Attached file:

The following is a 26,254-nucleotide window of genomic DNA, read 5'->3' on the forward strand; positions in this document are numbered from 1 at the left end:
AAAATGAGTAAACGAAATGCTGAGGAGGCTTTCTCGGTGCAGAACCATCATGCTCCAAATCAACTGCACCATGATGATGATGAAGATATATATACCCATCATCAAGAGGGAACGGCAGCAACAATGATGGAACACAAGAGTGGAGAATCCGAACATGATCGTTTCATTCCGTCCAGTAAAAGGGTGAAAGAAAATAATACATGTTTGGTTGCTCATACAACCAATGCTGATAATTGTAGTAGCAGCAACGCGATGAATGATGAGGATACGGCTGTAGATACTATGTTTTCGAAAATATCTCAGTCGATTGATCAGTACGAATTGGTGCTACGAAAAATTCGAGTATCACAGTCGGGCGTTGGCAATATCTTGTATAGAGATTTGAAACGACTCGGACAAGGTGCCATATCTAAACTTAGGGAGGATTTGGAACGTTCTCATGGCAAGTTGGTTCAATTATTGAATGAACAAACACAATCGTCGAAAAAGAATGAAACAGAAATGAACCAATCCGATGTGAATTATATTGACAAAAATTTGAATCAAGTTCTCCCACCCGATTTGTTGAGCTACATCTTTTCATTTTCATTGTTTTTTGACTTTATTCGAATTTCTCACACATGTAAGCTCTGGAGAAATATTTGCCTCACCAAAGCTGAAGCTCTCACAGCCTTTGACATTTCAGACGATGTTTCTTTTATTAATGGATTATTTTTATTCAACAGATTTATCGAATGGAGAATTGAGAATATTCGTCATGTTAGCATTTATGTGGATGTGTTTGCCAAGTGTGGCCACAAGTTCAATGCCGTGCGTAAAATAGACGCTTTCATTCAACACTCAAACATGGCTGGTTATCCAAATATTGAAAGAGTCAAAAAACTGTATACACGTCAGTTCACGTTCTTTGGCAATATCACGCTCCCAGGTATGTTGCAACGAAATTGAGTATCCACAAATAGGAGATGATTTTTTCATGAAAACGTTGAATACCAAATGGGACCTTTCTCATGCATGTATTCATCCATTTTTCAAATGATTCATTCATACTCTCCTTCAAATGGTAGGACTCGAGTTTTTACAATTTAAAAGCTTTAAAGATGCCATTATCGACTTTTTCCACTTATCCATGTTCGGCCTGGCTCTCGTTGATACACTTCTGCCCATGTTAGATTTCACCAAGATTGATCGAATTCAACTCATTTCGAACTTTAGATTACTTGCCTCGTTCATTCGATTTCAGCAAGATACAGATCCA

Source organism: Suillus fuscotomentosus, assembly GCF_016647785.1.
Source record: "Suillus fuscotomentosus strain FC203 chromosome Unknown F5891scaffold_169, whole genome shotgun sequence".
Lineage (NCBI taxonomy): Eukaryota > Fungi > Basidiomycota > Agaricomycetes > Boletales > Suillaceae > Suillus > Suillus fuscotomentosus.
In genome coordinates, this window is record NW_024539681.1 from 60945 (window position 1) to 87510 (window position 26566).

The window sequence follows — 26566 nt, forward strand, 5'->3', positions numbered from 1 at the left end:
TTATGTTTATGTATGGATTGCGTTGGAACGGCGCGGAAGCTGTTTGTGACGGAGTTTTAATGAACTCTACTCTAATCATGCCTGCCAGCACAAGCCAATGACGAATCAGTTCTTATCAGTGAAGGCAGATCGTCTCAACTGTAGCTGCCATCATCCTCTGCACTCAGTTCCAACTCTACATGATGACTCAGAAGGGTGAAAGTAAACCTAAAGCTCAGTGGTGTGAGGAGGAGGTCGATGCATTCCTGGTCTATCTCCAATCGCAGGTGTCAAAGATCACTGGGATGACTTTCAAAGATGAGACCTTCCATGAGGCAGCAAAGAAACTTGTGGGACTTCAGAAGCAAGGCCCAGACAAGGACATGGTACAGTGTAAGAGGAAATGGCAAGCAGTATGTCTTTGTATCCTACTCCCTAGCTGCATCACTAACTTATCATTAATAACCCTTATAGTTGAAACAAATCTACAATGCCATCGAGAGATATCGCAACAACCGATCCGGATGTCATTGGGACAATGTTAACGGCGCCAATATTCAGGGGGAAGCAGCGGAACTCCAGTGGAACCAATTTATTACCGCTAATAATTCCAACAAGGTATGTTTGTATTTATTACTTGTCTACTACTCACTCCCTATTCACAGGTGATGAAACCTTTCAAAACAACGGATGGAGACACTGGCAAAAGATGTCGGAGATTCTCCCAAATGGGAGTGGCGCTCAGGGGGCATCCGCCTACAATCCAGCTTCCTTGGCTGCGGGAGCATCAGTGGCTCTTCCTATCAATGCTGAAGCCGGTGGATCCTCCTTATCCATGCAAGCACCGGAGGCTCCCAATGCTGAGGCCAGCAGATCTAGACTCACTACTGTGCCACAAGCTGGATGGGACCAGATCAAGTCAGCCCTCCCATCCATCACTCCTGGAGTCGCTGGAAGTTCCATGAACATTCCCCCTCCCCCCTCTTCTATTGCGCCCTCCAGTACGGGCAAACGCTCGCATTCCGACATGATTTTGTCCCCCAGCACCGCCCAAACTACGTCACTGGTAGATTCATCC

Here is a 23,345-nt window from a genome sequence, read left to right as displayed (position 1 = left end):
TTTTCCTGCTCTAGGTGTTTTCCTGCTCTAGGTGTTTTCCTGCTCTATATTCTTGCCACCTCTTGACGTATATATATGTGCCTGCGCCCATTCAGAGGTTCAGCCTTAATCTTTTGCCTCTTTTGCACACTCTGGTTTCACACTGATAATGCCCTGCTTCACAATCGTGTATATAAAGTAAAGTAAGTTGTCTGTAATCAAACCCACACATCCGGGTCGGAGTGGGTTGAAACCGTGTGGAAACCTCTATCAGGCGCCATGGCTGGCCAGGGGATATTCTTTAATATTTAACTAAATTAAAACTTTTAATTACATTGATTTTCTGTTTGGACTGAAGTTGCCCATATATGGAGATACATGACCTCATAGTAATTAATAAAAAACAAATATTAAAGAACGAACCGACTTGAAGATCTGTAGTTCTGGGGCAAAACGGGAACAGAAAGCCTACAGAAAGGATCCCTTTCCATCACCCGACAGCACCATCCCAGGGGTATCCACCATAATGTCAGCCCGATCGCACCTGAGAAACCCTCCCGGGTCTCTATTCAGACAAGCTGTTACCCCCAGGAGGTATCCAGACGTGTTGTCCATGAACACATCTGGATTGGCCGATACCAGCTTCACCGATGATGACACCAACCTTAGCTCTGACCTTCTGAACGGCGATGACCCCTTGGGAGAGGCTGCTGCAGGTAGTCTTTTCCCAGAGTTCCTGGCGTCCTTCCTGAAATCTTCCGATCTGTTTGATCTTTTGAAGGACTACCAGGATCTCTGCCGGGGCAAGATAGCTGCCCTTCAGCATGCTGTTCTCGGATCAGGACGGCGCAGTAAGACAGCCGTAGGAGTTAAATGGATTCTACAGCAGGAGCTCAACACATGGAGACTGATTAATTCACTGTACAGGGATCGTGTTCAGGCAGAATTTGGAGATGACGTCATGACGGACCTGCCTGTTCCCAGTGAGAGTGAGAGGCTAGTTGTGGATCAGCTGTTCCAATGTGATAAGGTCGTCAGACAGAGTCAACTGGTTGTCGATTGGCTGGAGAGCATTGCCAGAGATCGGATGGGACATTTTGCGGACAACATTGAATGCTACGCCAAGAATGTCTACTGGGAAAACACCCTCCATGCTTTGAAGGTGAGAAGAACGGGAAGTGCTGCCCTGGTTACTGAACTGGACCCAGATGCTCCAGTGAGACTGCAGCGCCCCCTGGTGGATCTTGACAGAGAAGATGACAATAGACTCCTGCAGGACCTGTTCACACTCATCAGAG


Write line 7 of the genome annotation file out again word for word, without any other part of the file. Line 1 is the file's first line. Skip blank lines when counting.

The window sequence follows — 26566 nt, forward strand, 5'->3', positions numbered from 1 at the left end: